§ The Lord President of the Council and Leader of the House of Commons (Mr. Edward Short)
The business for the first week after the recess will be as follows:
MONDAY 10th June—Further progress in Committee on the Finance Bill.
TUESDAY 11th June—There will be a debate on Europe, which will arise on a motion for the Adjournment of the House.
Motions on the Welfare of Livestock Regulations.
WEDNESDAY 12th June—Remaining stages of the Prices Bill.
THURSDAY 13th June—Further progress in Committee on the Finance Bill.
FRIDAY 14th June—Consideration of Private Members' Motions.
§ Mr. Heath
I thank the right hon. Gentleman for acceding to a request which I believe will be of benefit to the whole House, that we should be able to debate the subject of Europe immediately following our return from the Whit-sun Recess, on Tuesday, after the Foreign Secretary has made his statement on 4th June. We very much appreciate what the Leader of the House has done.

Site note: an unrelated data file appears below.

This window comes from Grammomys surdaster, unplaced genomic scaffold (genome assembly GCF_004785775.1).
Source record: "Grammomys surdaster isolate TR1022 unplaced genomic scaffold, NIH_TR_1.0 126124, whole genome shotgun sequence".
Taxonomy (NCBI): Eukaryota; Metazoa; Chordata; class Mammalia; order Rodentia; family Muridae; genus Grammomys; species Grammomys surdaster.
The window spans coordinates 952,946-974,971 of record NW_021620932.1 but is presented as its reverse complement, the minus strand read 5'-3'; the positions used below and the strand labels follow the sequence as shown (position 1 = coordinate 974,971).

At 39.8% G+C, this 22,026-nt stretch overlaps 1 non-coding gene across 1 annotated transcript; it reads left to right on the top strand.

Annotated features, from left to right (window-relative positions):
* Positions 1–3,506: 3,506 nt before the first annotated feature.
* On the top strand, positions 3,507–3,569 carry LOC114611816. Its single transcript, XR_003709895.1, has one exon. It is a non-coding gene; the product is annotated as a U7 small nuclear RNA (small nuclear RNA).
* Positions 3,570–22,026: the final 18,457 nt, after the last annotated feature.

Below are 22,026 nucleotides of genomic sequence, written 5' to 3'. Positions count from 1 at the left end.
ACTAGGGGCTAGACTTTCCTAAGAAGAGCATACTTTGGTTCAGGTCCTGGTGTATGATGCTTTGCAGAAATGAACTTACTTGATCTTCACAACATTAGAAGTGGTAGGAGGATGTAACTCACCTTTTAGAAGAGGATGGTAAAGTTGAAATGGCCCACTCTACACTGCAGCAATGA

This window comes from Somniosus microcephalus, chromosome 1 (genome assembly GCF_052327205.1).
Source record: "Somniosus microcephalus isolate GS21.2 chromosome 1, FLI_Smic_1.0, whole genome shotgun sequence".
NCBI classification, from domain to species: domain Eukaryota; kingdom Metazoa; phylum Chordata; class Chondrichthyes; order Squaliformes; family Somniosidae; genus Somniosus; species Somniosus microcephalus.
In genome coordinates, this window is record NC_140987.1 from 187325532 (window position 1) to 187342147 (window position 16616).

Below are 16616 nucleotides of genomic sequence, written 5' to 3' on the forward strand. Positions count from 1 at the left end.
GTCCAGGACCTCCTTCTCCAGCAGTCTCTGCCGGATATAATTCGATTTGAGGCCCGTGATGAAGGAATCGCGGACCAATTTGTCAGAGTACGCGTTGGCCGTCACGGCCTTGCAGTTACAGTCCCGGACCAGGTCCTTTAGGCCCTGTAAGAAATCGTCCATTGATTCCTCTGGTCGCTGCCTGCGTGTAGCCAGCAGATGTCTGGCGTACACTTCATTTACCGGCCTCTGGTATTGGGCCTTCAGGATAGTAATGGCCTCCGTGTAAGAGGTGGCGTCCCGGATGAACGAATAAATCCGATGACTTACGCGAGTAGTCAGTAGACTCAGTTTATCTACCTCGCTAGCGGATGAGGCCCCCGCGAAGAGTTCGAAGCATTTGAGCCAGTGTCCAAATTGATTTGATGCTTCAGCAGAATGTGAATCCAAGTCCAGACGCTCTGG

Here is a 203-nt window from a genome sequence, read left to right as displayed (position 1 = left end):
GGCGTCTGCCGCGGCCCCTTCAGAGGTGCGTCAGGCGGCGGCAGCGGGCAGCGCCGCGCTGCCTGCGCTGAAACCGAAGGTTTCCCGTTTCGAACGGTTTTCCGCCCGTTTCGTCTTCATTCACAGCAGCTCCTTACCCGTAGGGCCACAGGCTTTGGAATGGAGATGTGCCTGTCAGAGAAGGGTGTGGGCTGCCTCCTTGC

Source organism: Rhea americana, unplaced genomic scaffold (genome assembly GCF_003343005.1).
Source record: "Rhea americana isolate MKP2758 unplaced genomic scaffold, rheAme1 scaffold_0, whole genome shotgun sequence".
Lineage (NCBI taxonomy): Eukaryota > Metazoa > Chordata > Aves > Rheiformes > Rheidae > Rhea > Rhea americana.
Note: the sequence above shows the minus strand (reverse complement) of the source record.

Secondly, the right hon. Gentleman undertook last week to discuss with his right hon. Friend the Secretary of State for Social Services the question of deferment of part of the 1973 Act. When will it be possible to debate that matter?
§ Mr. Raphael Tuck
As my right hon. Friend knows, yesterday my hon. Friend the Member for Kingston upon Hull, Central (Mr. McNamara) obtained leave to bring in a Bill to outlaw hare coursing. This has been done many times and has always foundered on Second Reading "on the nod". It will do so 604 again if the measure has to be read a Second time "on the nod". Therefore, will my right hon. Friend consider giving Government time to this most necessary Bill?
§ Mr. Nicholas Edwards